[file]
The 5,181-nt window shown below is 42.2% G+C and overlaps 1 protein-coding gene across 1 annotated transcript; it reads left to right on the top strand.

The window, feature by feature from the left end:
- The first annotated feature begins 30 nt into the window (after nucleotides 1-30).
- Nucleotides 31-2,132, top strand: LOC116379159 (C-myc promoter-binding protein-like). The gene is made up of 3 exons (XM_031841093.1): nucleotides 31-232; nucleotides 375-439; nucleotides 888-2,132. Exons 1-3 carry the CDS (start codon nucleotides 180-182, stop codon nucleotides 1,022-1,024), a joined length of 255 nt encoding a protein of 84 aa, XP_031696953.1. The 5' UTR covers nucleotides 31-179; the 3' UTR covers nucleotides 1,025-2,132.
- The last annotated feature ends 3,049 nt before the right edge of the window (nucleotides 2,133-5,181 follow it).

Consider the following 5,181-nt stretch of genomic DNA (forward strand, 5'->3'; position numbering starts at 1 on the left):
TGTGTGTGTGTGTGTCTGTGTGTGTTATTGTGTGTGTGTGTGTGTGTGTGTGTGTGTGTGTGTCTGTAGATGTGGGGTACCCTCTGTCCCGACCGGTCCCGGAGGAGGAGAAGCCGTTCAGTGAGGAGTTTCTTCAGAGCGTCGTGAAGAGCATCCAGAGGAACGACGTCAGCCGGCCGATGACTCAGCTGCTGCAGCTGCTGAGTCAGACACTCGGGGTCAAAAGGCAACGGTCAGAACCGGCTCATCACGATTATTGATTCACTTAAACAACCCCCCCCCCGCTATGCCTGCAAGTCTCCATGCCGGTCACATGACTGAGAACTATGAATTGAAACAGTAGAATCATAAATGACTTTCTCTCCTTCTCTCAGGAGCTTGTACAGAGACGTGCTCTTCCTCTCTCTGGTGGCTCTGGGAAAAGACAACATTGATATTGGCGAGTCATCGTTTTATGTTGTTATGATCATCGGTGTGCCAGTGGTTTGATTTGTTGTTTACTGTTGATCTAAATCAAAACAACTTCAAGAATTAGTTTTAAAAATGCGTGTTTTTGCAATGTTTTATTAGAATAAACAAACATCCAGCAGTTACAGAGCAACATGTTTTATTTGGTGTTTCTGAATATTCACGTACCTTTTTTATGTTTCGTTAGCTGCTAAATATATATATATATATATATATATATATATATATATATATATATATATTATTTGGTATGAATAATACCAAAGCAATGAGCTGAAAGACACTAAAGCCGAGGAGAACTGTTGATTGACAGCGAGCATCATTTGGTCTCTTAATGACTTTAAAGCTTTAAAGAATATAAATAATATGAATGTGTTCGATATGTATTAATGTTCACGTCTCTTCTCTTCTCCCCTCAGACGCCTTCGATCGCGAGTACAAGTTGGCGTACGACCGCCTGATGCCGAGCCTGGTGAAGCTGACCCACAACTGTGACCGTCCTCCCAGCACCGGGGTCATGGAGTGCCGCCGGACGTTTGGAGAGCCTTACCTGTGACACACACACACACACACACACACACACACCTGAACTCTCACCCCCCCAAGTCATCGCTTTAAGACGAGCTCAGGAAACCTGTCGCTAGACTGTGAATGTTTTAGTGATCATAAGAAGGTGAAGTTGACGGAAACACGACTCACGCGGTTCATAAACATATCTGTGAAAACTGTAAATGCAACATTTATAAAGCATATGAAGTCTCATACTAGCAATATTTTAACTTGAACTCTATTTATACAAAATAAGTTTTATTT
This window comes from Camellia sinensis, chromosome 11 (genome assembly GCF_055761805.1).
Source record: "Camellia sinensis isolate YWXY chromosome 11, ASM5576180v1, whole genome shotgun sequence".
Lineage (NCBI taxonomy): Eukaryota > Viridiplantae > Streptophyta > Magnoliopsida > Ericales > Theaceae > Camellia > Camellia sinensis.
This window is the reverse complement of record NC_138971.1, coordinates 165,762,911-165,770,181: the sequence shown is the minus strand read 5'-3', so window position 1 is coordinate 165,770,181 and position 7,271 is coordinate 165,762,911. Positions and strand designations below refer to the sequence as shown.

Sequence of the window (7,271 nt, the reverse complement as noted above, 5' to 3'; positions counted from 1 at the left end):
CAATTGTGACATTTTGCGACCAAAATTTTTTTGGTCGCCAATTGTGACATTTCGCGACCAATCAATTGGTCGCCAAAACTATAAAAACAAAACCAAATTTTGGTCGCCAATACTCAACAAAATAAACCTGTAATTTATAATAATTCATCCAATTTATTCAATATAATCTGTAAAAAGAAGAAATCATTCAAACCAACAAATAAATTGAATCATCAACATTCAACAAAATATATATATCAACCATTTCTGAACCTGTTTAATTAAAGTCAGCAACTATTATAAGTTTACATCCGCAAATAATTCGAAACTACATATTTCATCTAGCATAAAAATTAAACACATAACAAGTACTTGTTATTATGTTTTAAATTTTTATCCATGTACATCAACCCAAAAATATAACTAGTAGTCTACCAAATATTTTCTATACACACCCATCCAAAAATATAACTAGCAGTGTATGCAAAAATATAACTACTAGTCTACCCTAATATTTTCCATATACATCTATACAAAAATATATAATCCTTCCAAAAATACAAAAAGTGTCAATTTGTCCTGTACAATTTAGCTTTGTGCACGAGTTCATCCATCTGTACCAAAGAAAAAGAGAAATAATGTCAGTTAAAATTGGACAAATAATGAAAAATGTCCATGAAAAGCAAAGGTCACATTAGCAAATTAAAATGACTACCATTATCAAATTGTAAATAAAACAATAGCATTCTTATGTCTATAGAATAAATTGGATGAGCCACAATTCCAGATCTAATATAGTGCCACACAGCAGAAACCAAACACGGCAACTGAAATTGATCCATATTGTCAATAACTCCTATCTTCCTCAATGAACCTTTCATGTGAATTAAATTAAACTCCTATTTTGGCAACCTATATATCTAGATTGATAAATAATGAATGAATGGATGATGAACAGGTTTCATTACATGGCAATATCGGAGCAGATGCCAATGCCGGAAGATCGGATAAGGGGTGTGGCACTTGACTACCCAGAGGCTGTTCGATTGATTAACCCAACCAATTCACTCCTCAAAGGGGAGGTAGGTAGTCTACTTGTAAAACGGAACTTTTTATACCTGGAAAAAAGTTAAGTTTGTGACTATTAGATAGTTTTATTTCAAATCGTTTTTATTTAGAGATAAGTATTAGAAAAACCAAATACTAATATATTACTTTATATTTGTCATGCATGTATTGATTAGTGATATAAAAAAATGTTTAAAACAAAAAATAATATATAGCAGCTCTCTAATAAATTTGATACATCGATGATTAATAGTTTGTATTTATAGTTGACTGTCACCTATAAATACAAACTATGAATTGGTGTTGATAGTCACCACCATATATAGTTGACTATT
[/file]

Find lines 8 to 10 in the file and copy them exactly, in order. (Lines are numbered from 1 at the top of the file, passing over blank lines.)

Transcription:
This window comes from Camellia sinensis, chromosome 11 (genome assembly GCF_055761805.1).
Source record: "Camellia sinensis isolate YWXY chromosome 11, ASM5576180v1, whole genome shotgun sequence".
Lineage (NCBI taxonomy): Eukaryota > Viridiplantae > Streptophyta > Magnoliopsida > Ericales > Theaceae > Camellia > Camellia sinensis.